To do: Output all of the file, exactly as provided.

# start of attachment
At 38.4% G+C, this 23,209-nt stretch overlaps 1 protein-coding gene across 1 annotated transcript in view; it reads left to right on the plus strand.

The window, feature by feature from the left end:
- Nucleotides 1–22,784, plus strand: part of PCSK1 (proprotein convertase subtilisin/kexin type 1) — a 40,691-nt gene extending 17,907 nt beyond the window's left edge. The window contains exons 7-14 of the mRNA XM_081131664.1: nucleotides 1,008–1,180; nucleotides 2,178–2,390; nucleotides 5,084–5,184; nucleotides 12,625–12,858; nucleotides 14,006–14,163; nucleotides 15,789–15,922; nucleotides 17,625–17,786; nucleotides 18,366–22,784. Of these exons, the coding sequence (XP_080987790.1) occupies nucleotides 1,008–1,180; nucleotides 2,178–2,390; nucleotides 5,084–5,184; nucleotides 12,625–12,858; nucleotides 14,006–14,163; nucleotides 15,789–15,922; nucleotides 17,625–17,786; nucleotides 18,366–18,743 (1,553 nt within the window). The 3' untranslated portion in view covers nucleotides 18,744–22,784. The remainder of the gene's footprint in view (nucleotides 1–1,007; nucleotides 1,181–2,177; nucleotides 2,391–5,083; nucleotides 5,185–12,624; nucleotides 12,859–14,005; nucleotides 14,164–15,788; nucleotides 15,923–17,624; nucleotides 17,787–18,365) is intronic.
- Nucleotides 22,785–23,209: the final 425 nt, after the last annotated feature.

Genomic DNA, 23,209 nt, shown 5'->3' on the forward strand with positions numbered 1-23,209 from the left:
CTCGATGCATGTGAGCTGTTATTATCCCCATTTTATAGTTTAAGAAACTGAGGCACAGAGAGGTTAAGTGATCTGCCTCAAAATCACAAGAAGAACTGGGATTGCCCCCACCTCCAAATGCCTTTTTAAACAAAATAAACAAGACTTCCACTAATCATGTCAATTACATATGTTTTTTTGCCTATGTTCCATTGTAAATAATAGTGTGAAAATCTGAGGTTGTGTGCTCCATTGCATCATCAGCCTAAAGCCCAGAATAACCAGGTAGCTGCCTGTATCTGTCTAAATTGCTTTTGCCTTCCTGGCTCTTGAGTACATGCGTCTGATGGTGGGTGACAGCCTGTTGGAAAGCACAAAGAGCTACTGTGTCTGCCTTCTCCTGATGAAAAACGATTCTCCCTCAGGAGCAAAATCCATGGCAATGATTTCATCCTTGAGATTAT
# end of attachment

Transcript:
At 38.4% G+C, this 23,209-nt stretch overlaps 1 protein-coding gene across 1 annotated transcript in view; it reads left to right on the plus strand.

The window, feature by feature from the left end:
- Nucleotides 1–22,784, plus strand: part of PCSK1 (proprotein convertase subtilisin/kexin type 1) — a 40,691-nt gene extending 17,907 nt beyond the window's left edge. The window contains exons 7-14 of the mRNA XM_081131664.1: nucleotides 1,008–1,180; nucleotides 2,178–2,390; nucleotides 5,084–5,184; nucleotides 12,625–12,858; nucleotides 14,006–14,163; nucleotides 15,789–15,922; nucleotides 17,625–17,786; nucleotides 18,366–22,784. Of these exons, the coding sequence (XP_080987790.1) occupies nucleotides 1,008–1,180; nucleotides 2,178–2,390; nucleotides 5,084–5,184; nucleotides 12,625–12,858; nucleotides 14,006–14,163; nucleotides 15,789–15,922; nucleotides 17,625–17,786; nucleotides 18,366–18,743 (1,553 nt within the window). The 3' untranslated portion in view covers nucleotides 18,744–22,784. The remainder of the gene's footprint in view (nucleotides 1–1,007; nucleotides 1,181–2,177; nucleotides 2,391–5,083; nucleotides 5,185–12,624; nucleotides 12,859–14,005; nucleotides 14,164–15,788; nucleotides 15,923–17,624; nucleotides 17,787–18,365) is intronic.
- Nucleotides 22,785–23,209: the final 425 nt, after the last annotated feature.

Genomic DNA, 23,209 nt, shown 5'->3' on the forward strand with positions numbered 1-23,209 from the left:
CTCGATGCATGTGAGCTGTTATTATCCCCATTTTATAGTTTAAGAAACTGAGGCACAGAGAGGTTAAGTGATCTGCCTCAAAATCACAAGAAGAACTGGGATTGCCCCCACCTCCAAATGCCTTTTTAAACAAAATAAACAAGACTTCCACTAATCATGTCAATTACATATGTTTTTTTGCCTATGTTCCATTGTAAATAATAGTGTGAAAATCTGAGGTTGTGTGCTCCATTGCATCATCAGCCTAAAGCCCAGAATAACCAGGTAGCTGCCTGTATCTGTCTAAATTGCTTTTGCCTTCCTGGCTCTTGAGTACATGCGTCTGATGGTGGGTGACAGCCTGTTGGAAAGCACAAAGAGCTACTGTGTCTGCCTTCTCCTGATGAAAAACGATTCTCCCTCAGGAGCAAAATCCATGGCAATGATTTCATCCTTGAGATTAT